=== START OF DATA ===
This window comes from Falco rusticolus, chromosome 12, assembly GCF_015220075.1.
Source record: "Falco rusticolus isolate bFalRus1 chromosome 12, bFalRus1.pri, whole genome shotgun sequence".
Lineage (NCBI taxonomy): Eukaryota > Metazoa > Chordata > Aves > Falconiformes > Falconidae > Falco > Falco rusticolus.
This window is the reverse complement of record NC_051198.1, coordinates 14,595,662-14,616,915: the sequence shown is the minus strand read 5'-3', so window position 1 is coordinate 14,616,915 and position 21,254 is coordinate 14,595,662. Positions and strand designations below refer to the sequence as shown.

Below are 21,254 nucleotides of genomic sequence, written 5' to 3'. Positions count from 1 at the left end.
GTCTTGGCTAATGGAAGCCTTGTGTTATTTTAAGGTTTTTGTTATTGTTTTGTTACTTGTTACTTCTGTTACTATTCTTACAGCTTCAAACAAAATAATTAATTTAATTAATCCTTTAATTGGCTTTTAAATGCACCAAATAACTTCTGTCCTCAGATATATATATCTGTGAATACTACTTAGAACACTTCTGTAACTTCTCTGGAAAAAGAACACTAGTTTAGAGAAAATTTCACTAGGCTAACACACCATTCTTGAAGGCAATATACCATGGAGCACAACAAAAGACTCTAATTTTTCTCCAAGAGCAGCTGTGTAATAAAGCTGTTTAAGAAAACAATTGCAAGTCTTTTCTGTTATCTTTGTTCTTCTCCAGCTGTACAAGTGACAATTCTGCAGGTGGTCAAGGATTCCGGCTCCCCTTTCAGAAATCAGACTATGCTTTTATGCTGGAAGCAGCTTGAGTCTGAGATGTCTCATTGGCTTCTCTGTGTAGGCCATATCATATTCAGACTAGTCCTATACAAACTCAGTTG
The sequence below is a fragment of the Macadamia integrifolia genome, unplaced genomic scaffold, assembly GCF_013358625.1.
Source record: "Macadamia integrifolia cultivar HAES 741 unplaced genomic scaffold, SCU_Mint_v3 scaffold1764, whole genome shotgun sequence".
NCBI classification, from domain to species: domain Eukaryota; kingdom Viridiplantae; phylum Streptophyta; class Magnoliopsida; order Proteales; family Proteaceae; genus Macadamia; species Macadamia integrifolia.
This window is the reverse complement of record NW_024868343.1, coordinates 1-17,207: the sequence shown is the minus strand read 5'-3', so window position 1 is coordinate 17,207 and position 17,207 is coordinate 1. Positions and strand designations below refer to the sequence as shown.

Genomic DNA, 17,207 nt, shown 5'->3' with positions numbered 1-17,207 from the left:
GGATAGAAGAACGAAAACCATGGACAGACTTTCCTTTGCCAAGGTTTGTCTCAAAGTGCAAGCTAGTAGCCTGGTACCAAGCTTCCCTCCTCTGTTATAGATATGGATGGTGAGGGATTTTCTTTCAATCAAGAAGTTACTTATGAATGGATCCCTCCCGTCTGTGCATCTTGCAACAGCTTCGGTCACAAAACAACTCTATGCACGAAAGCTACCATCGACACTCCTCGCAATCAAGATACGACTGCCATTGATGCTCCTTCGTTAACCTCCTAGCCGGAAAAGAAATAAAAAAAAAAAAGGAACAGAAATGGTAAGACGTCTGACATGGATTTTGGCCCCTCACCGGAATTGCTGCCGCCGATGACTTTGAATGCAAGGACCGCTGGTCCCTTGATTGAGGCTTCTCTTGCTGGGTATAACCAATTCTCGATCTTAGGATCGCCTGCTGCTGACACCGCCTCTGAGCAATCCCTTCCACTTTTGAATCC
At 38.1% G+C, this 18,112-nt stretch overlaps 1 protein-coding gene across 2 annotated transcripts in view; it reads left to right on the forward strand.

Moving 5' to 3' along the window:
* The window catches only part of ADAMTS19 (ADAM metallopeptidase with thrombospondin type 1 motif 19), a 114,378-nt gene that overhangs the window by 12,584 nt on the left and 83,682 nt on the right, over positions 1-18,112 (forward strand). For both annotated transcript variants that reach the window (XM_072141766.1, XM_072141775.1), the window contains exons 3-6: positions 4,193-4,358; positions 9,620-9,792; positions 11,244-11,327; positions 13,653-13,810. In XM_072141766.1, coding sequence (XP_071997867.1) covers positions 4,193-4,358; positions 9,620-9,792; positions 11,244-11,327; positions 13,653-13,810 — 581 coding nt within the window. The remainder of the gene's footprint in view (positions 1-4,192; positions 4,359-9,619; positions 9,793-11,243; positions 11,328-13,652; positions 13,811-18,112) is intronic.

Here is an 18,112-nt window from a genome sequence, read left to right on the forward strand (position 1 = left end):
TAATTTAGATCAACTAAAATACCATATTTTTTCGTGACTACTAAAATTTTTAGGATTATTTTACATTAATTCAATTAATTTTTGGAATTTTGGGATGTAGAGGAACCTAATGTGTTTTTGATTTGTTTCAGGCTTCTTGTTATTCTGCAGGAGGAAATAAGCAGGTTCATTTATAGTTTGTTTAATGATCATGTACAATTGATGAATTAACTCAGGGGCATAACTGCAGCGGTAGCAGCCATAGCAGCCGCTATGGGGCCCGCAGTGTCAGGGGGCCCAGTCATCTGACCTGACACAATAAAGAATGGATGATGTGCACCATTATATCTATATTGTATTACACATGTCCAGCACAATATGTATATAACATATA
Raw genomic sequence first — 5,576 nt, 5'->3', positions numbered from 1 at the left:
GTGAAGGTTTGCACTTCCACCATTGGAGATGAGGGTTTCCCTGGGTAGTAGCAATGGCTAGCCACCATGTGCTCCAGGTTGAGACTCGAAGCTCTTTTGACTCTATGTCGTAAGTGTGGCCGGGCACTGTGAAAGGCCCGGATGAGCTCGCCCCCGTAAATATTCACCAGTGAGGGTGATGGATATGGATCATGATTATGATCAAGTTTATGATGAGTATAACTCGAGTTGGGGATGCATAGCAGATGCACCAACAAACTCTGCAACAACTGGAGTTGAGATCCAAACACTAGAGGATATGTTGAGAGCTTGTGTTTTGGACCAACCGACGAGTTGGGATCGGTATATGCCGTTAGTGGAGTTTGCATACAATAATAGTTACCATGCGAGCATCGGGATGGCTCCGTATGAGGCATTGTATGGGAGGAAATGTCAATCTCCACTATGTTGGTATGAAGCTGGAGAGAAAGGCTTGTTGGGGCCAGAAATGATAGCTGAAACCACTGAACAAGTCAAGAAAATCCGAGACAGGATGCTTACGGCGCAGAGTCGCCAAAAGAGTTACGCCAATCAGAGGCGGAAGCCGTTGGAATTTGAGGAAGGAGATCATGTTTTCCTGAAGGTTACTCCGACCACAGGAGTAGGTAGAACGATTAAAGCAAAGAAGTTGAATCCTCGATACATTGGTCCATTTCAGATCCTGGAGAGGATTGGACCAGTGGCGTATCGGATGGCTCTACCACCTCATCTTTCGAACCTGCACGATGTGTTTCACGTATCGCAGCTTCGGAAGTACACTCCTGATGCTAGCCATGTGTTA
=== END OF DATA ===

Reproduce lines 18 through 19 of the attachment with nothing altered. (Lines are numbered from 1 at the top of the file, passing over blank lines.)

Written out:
Raw genomic sequence first — 5,576 nt, 5'->3', positions numbered from 1 at the left:
GTGAAGGTTTGCACTTCCACCATTGGAGATGAGGGTTTCCCTGGGTAGTAGCAATGGCTAGCCACCATGTGCTCCAGGTTGAGACTCGAAGCTCTTTTGACTCTATGTCGTAAGTGTGGCCGGGCACTGTGAAAGGCCCGGATGAGCTCGCCCCCGTAAATATTCACCAGTGAGGGTGATGGATATGGATCATGATTATGATCAAGTTTATGATGAGTATAACTCGAGTTGGGGATGCATAGCAGATGCACCAACAAACTCTGCAACAACTGGAGTTGAGATCCAAACACTAGAGGATATGTTGAGAGCTTGTGTTTTGGACCAACCGACGAGTTGGGATCGGTATATGCCGTTAGTGGAGTTTGCATACAATAATAGTTACCATGCGAGCATCGGGATGGCTCCGTATGAGGCATTGTATGGGAGGAAATGTCAATCTCCACTATGTTGGTATGAAGCTGGAGAGAAAGGCTTGTTGGGGCCAGAAATGATAGCTGAAACCACTGAACAAGTCAAGAAAATCCGAGACAGGATGCTTACGGCGCAGAGTCGCCAAAAGAGTTACGCCAATCAGAGGCGGAAGCCGTTGGAATTTGAGGAAGGAGATCATGTTTTCCTGAAGGTTACTCCGACCACAGGAGTAGGTAGAACGATTAAAGCAAAGAAGTTGAATCCTCGATACATTGGTCCATTTCAGATCCTGGAGAGGATTGGACCAGTGGCGTATCGGATGGCTCTACCACCTCATCTTTCGAACCTGCACGATGTGTTTCACGTATCGCAGCTTCGGAAGTACACTCCTGATGCTAGCCATGTGTTA